Now, Sabyasachi at Bergdorf Goodman

Now, Sabyasachi at Bergdorf Goodman

Will Sabyasachi’s couture and accessories popup at New York’s most luxurious address make the world take the Indian consumer (and aesthetic) seriously? 

Barely a week after Aditya Birla Fashion and Retail Limited (ABFRL) announced a 51 per cent stake in brand Sabyasachi, provoking numerous speculations and backstories about the collaboration, the designer had another “big” announcement to make.

“Bergdorf Goodman has invited us for a couture popup. The presentation will be in the central rotunda of the store with Dior and Chanel on either side and most importantly we will show saris and lehngas along with our belts, handcrafted handbags and jewellery,” said the designer in a phone conversation two days back. The news was embargoed for Indian publications until noon today.

The Sabyasachi brand has had one jewellery popup previously at the New York retailer Bergdorf Goodman. Last year, a necklace for an Indian bride sold by the store on the sidewalk (due to the lockdown) made news. However, the first-ever inclusion of Indian couture opens a discussion about why cultural specificity in fashion creativity may be critical for a designer’s voice to echo globally in the contemporary scenario. That, and the growing international relevance of the Indian consumer and a Fifth Avenue debut for a ‘luxury handbag’ from India.


Signature accessories are also a part of the 300-piece collection.

Images with this article offer a fair idea of the Sabyasachi fare to be put up at Bergdorf Goodman from February 19 to March 20. It merits reiteration that it is not just a brand, bajaa, baraat of saris and bridal lehngas. The 300-piece collection includes eclectic jewellery made from a mix of materials, precious and semi-precious stones. Also, printed and embroidered scarves ($354 to $606 pashmina scarves and shawls ($1,001 to $9,600) leather belts, slings and bucket bags, some from the designer’s just debuting collection ($234 to $1,790). Others are variations from last year’s collections. The reader with an eye on fashion magazines may resonate with the then pregnant Anushka Sharma’s nude-white coat and pyjama, a Sabyasachi ensemble on the January cover of Vogue India. Besides that, the Bergdorf Goodman drop includes quilted trench coats in solid colours, hyper printed velvet kaftans, Banarasi saris, printed blouses, kurtas paired with wide and loose bottoms.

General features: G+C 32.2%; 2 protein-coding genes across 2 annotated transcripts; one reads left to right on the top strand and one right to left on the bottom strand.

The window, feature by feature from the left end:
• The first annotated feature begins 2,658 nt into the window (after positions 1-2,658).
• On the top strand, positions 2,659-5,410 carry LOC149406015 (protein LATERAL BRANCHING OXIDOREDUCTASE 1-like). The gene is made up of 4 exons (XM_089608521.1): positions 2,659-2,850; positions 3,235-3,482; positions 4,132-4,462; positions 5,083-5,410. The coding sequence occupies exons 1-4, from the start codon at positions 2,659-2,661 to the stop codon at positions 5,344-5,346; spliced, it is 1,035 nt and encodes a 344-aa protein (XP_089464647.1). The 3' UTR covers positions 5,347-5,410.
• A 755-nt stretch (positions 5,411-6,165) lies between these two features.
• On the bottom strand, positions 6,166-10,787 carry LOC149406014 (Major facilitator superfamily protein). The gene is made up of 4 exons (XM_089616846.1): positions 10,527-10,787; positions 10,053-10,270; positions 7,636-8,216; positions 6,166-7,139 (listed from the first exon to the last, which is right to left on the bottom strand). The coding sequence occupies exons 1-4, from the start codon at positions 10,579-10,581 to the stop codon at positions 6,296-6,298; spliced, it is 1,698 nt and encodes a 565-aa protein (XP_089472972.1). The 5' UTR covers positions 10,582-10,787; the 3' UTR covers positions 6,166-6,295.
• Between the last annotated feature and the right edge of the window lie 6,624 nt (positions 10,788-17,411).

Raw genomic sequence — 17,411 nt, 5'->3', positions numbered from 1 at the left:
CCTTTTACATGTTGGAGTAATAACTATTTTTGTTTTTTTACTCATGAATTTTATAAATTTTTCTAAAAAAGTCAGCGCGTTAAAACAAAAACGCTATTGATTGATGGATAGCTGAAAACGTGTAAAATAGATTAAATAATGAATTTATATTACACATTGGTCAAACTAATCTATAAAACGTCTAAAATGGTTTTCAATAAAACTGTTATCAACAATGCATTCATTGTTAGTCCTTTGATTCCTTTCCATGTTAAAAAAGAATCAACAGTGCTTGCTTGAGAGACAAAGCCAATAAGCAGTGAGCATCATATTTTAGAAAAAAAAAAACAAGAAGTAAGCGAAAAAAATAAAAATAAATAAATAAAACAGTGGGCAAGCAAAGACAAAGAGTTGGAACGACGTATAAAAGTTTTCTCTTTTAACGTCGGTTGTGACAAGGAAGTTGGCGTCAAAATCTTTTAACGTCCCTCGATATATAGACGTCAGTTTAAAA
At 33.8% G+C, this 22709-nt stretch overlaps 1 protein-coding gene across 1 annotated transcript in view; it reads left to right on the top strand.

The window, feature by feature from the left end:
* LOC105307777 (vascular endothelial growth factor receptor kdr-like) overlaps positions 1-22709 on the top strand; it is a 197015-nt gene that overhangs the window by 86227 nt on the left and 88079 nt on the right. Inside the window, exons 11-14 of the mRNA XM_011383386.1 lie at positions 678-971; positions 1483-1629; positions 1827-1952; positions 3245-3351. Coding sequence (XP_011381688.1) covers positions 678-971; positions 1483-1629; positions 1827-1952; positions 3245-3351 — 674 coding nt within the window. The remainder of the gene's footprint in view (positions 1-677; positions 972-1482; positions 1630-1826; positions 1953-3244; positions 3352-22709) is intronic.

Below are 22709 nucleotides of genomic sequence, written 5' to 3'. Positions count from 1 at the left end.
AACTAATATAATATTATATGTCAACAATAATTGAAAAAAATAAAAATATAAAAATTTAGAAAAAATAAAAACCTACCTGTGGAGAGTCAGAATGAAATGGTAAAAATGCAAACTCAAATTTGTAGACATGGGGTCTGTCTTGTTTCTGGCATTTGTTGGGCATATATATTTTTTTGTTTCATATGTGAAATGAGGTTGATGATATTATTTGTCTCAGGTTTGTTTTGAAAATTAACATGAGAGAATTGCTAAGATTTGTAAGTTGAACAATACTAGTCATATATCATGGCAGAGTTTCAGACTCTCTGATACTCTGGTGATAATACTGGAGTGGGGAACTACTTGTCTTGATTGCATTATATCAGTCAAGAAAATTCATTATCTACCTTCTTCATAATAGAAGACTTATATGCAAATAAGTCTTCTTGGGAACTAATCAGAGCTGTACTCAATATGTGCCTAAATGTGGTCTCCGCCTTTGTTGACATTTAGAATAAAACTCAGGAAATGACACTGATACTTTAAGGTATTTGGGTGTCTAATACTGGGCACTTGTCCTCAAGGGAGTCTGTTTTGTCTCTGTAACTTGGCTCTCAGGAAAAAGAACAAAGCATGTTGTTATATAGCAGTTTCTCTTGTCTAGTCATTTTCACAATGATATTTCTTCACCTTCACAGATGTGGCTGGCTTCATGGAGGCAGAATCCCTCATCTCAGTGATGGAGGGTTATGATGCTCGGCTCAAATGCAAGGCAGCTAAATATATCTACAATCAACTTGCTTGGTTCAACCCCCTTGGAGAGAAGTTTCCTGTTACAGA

A sharp businessperson with a talent for lucrative and eye-catching collaborations in the past (Christian Louboutin, Pottery Barn, L’Oreal Paris, Thomas Goode, H&M to name some) Sabyasachi says he interprets this popup at Bergdorf Goodman more as a doff to the might of the Indian consumer than his work as a designer. He may just be right even if he is being modest. Neither of us explicitly mentions the words “Kamala Harris” but the fact that US President Joe Biden’s administration includes a number of distinguished professionals of Indian origin has helped divert attention to Indian clothes and other cultural details.



Even those who are not fans of Sabyasachi’s couture aesthetic or of this Bergdorf Goodman collection might agree that the resurgence of the sari as a garment of pride (instead of conspicuous ethnic dressing as it was once seen as) among NRIs in the last year has updated the sari story on the international stage via Instagram. As a living drape, the handloom high is inclusive of millennials, also of gender fluid customers, not just a museum piece to be revered. Popular sari handles on Instagram do not necessarily celebrate the “designer” or “bridal” sari like those created by Sabyasachi but given its old legacy and new fame, the sari is arguably a friendly and familiar “costume” for the world. That you can buy it on Fifth Avenue is not sensational news.

But the lehnga is. Its arrival in Manhattan as bridal couture from India is more curious, at least for this writer. The allure of the “Indian bridal skirt” was prettily marketed during the Priyanka Chopra and Nick Jonas wedding in 2019. Most seductively by Game of Thrones star Sophie Turner who wore resplendent lehngas by designers Abu Jani-Sandeep Khosla and Anita Dongre. Even so, the business potential of bridal lehngas in the US for non-Indian clients may remain a question mark.